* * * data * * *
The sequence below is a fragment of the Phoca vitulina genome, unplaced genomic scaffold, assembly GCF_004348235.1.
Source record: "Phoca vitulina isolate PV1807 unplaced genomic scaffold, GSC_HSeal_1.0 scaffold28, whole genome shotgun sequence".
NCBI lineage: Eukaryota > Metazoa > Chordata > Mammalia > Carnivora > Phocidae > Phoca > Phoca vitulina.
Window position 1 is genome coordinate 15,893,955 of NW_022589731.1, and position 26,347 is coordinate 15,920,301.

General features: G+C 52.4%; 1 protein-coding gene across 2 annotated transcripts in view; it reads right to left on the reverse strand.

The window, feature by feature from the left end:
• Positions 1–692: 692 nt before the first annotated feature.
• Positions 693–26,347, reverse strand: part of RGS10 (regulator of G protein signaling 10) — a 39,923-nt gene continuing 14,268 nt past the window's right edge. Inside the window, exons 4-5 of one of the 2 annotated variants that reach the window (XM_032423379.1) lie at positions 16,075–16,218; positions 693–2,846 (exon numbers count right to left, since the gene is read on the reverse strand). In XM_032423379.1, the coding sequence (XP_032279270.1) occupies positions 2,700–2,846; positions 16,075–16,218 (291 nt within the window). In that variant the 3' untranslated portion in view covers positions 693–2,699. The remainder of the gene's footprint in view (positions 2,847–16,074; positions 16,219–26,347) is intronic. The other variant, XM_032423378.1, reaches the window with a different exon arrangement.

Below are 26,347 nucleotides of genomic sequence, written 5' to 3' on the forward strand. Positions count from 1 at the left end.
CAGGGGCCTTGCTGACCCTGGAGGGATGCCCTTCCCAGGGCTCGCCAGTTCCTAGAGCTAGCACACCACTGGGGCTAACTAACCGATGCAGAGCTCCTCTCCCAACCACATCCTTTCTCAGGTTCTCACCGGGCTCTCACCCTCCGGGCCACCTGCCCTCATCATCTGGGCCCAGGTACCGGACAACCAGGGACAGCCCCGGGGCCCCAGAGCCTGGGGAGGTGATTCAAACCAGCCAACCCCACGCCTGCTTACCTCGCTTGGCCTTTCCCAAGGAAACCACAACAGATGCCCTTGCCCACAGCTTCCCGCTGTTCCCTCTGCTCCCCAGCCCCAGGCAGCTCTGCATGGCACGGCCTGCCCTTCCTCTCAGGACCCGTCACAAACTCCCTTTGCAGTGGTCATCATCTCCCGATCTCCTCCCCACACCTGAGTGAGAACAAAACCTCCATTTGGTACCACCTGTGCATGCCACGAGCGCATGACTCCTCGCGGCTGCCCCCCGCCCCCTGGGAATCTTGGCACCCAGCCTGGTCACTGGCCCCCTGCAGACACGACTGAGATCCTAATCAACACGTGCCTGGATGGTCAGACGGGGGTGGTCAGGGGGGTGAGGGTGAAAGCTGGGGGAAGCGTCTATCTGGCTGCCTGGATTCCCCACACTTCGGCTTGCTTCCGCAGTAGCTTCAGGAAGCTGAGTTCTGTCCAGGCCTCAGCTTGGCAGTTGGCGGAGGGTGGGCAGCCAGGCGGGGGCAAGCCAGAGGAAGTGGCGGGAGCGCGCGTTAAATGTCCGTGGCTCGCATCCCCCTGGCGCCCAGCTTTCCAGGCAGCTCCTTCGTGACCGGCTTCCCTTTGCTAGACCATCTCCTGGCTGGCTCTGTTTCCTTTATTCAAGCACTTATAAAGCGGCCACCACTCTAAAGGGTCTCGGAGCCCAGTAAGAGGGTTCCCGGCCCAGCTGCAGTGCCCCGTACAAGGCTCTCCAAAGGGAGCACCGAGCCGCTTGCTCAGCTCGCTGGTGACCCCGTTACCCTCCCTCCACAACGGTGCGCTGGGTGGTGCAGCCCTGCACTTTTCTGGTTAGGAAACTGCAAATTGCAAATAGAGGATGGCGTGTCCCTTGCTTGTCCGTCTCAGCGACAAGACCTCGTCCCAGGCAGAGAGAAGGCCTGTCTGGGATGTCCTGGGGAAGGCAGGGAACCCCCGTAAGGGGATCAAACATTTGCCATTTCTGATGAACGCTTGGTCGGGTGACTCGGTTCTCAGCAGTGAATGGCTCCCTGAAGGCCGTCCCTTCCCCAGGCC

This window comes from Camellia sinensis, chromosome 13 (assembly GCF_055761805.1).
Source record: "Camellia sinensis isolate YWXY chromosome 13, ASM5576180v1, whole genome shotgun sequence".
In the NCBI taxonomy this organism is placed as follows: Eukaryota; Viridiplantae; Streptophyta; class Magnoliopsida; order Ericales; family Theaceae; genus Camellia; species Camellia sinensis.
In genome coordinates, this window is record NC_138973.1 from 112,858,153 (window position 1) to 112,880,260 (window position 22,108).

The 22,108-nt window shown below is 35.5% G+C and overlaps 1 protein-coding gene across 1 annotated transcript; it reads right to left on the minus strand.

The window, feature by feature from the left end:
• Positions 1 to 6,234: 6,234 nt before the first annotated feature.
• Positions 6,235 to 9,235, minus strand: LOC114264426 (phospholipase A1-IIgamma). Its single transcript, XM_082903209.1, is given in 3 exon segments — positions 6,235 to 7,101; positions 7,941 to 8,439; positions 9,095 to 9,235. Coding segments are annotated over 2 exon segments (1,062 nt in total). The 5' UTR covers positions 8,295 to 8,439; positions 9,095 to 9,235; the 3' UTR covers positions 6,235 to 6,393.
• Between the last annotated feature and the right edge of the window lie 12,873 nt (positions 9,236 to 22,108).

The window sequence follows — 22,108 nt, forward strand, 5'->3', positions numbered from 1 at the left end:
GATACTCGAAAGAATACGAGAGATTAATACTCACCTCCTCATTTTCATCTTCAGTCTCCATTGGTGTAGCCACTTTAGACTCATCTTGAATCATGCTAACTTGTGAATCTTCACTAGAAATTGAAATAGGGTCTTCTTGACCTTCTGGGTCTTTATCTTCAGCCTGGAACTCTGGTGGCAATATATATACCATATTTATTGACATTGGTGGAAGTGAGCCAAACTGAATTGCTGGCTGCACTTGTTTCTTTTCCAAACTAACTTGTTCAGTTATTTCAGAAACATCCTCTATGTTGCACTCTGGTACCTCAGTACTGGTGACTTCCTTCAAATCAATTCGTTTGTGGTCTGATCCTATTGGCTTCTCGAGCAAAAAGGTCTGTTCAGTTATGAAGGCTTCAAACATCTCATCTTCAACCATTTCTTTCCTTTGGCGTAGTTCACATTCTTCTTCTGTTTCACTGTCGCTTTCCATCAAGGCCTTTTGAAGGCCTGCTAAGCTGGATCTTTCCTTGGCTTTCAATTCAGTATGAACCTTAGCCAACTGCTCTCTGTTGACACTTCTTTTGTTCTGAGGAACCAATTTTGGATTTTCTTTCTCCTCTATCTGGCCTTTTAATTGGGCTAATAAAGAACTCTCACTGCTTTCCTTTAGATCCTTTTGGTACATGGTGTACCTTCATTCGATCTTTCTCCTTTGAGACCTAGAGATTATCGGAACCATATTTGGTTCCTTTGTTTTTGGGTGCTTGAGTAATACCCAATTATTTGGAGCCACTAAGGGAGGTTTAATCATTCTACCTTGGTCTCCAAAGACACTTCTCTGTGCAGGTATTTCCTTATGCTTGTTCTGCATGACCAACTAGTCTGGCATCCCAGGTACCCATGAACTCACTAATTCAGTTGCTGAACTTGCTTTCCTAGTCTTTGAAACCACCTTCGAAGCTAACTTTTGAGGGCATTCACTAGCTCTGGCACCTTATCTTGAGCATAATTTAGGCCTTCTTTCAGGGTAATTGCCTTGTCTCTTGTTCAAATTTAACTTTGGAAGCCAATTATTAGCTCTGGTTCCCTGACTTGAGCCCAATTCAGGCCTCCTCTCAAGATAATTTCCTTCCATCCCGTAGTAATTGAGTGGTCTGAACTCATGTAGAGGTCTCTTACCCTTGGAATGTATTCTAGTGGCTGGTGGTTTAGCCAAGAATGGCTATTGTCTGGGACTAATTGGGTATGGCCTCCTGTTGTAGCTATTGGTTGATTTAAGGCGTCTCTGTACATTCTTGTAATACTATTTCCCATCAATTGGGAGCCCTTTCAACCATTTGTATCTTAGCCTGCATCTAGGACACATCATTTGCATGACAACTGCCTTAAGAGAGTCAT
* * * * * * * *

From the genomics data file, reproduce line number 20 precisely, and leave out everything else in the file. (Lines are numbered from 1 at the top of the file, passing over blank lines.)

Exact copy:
The window sequence follows — 22,108 nt, forward strand, 5'->3', positions numbered from 1 at the left end: